Overclocking a laptop is generally not a good idea because heat does not dissipate well with notebook coolers such as heatpipes. It is possible, however, with programs such as clockgen which raise the fsb. <br />
Bottom line: Overclocking a laptop is frowned upon here at the OC.net community for various reasons.
I've seen laptops with fx-60 and dual VGA cards, 2gb of good ram and raided hd's. Thats pretty high spec.<br />
I suppose the con of overclocking a laptop is the heat issue, can't imagine there being many cooling options out there if any
Overclocking a Laptop is not a good idea. Due to the confined space within a laptop there is very restricted airflow. Thus Components are already giving off alot of heat already. Overclocking and forcing these components to operate faster will increase the heat output and CAN kill your laptop. Also you will find most Laptop motherboards have overclocking options locked in the BIOS and you would have to overclock within windows which can be very unstable.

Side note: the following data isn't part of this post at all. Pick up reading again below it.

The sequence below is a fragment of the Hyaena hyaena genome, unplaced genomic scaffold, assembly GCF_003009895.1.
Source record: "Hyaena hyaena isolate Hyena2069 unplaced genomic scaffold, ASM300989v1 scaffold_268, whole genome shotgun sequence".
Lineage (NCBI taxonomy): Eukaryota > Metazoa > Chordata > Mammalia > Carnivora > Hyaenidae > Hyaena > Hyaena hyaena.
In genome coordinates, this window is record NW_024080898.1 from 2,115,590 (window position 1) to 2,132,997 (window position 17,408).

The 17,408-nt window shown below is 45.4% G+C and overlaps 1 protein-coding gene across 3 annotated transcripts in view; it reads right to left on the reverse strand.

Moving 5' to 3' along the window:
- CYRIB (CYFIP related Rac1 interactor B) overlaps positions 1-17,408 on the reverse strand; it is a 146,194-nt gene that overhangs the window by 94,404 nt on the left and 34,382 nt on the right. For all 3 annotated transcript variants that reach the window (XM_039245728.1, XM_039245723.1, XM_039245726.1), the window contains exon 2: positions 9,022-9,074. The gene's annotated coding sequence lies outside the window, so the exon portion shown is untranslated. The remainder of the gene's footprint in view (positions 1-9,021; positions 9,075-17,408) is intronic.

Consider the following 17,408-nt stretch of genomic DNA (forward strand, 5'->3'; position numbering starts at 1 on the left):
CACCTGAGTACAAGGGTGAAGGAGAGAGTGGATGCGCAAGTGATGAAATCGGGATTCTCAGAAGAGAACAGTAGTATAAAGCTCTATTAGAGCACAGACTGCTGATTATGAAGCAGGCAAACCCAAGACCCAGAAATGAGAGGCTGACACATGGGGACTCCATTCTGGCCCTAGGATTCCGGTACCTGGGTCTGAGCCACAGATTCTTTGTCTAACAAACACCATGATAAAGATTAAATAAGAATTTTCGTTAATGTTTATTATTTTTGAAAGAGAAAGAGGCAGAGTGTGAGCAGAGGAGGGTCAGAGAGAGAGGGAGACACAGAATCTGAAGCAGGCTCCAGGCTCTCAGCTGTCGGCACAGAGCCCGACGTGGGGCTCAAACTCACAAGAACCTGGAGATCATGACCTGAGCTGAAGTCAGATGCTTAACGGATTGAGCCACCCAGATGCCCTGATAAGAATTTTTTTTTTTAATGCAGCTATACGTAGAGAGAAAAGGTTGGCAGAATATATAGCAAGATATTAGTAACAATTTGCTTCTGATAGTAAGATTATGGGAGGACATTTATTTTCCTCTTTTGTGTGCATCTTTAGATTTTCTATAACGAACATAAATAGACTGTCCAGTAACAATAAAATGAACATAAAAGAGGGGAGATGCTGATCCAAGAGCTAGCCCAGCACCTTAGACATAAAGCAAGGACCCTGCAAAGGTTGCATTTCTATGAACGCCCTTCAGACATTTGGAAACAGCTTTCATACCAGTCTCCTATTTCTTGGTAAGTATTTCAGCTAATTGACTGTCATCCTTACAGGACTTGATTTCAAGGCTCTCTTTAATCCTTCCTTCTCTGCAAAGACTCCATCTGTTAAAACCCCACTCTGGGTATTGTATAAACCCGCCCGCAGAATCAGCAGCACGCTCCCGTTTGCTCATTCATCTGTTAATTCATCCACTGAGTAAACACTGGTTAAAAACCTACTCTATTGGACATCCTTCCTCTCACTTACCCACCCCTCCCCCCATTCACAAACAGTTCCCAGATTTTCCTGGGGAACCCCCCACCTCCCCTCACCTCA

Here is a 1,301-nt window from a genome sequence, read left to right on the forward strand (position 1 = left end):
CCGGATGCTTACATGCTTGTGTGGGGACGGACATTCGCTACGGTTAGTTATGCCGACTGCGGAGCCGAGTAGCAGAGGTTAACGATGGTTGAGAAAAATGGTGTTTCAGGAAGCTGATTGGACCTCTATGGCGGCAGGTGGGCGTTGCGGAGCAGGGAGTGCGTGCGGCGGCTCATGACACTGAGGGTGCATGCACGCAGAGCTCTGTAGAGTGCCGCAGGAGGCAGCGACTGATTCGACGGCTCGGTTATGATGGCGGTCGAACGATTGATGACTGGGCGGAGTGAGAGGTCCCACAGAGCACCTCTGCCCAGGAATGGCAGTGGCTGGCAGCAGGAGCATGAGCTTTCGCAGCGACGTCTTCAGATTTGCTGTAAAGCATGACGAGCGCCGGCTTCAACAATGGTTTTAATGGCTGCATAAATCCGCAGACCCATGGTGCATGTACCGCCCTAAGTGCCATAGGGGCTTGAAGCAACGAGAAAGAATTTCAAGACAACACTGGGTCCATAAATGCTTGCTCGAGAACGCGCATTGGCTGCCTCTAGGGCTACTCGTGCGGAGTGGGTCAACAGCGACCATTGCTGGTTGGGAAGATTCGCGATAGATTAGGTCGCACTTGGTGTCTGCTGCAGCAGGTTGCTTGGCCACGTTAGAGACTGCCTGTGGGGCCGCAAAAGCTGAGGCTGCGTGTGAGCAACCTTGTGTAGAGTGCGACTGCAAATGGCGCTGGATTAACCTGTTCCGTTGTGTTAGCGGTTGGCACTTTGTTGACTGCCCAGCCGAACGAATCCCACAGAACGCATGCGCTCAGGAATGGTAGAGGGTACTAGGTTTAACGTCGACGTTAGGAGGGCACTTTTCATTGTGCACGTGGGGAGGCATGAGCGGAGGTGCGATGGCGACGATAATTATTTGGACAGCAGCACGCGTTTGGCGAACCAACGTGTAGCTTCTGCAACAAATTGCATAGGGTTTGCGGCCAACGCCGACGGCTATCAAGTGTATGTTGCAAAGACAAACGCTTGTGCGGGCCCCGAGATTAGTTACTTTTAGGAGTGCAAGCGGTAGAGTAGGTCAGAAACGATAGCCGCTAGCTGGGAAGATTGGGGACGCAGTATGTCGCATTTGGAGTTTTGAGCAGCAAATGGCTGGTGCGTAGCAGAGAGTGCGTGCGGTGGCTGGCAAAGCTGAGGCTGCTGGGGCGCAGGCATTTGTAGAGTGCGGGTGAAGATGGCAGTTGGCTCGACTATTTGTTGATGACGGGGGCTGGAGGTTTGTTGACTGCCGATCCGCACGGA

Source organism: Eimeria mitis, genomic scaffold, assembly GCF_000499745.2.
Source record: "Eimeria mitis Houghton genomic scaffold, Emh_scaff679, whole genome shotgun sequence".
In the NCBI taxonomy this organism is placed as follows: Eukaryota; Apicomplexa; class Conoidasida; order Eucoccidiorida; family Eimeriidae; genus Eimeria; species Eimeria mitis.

Laptops were meant for convenience away from the desktop.<br />
Through the years, laptops became practicaL on the road but were restricted by <br />
power issues (battery life). By conserving the battery life, the system was generally detuned for reliability sake.<br />
The battery life dictated the power draw.<br />
When overclocking, battery life decreases, and heat increases.<br />
The smaller case doesn't exhaust the heat as well like a desktop, so the cpu's were slowed down to spare the parts from overheating and too save battery life <br />
when away from a power source.<br />
Thermal throttling of the cpu was originated for laptops.<br />
Laptops were not made for overclocking, spare that for the desktops.<br />
I,m not saying it cant be done, but it is much more challenging.<br />
Case mods would be needed and battery life would be jeopordized.<br />
More trouble than its worth, unless you dont have a desktop.<img src="/images/smilies/frown.gif" border="0" alt="" title="Frown" class="inlineimg" />
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